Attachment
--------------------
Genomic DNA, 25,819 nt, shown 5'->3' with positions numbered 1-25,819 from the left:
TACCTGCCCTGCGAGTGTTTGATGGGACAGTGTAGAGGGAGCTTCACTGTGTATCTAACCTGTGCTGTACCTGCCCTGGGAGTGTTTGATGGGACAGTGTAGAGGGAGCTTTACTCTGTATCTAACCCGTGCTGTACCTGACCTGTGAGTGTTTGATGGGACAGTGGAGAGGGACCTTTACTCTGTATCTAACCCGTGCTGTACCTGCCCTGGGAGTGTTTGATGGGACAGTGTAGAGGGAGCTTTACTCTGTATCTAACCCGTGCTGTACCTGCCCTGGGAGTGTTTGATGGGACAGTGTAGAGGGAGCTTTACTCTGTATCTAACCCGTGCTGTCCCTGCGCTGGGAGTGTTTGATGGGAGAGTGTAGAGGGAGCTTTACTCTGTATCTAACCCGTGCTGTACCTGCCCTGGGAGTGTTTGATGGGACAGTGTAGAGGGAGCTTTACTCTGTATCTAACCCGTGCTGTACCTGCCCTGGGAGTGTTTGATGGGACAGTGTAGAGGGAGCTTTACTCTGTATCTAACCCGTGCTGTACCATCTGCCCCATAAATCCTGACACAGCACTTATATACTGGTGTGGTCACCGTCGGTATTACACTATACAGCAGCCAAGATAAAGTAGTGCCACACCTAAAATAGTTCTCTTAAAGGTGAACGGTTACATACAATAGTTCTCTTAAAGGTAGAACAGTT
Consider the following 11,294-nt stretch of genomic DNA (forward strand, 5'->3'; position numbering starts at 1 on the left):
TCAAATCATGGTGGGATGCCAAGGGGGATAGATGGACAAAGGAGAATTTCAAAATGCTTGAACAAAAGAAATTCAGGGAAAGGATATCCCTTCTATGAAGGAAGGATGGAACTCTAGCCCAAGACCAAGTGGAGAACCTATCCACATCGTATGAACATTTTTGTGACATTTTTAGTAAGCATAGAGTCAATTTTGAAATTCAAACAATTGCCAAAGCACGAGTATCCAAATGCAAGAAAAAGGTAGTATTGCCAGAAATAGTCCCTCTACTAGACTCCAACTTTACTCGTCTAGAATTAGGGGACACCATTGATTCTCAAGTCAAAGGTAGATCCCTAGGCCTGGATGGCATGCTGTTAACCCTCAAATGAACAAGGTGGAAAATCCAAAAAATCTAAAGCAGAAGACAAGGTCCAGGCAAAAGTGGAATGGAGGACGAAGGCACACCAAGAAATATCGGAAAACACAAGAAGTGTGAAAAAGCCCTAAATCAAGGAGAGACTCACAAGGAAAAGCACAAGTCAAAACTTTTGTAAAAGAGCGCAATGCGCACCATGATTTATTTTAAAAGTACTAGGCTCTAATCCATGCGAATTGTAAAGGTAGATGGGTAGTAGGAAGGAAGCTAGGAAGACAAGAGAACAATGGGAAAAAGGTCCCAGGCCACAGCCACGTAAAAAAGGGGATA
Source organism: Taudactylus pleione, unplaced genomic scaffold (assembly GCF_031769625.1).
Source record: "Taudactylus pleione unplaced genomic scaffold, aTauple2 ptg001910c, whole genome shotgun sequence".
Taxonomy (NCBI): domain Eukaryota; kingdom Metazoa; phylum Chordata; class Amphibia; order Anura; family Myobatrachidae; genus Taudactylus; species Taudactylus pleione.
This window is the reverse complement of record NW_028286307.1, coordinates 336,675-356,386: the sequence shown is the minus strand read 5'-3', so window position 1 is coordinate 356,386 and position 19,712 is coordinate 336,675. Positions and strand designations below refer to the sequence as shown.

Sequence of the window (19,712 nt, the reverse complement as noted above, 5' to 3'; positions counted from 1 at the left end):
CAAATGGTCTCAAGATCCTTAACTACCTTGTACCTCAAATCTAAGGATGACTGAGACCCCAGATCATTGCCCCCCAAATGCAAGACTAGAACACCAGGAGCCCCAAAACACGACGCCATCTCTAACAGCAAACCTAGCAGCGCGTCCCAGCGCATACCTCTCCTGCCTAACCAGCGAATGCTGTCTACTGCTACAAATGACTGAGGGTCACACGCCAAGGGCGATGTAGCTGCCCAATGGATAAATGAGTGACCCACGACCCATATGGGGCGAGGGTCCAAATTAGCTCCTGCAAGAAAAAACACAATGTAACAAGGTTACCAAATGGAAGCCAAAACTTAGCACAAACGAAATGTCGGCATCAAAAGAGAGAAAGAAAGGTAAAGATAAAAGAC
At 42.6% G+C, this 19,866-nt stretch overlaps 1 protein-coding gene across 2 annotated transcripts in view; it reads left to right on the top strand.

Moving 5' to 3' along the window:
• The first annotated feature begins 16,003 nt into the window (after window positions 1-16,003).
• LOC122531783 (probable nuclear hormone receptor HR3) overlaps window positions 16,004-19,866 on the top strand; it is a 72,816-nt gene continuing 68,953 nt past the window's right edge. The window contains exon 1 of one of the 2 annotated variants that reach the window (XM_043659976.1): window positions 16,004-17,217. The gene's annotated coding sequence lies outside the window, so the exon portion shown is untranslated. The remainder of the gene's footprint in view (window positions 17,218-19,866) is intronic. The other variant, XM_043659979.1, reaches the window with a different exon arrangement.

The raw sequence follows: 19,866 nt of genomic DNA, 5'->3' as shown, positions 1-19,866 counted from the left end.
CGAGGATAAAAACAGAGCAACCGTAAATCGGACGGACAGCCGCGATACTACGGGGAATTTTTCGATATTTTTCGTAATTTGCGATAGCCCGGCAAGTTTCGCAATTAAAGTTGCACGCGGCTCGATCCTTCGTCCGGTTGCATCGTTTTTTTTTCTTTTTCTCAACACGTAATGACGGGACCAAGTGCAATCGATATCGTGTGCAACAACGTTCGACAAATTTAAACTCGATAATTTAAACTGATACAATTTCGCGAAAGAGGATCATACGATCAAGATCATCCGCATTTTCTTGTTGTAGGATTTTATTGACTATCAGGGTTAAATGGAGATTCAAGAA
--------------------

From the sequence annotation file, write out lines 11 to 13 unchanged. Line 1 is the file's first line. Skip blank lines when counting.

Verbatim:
At 42.6% G+C, this 19,866-nt stretch overlaps 1 protein-coding gene across 2 annotated transcripts in view; it reads left to right on the top strand.

Moving 5' to 3' along the window:
• The first annotated feature begins 16,003 nt into the window (after window positions 1-16,003).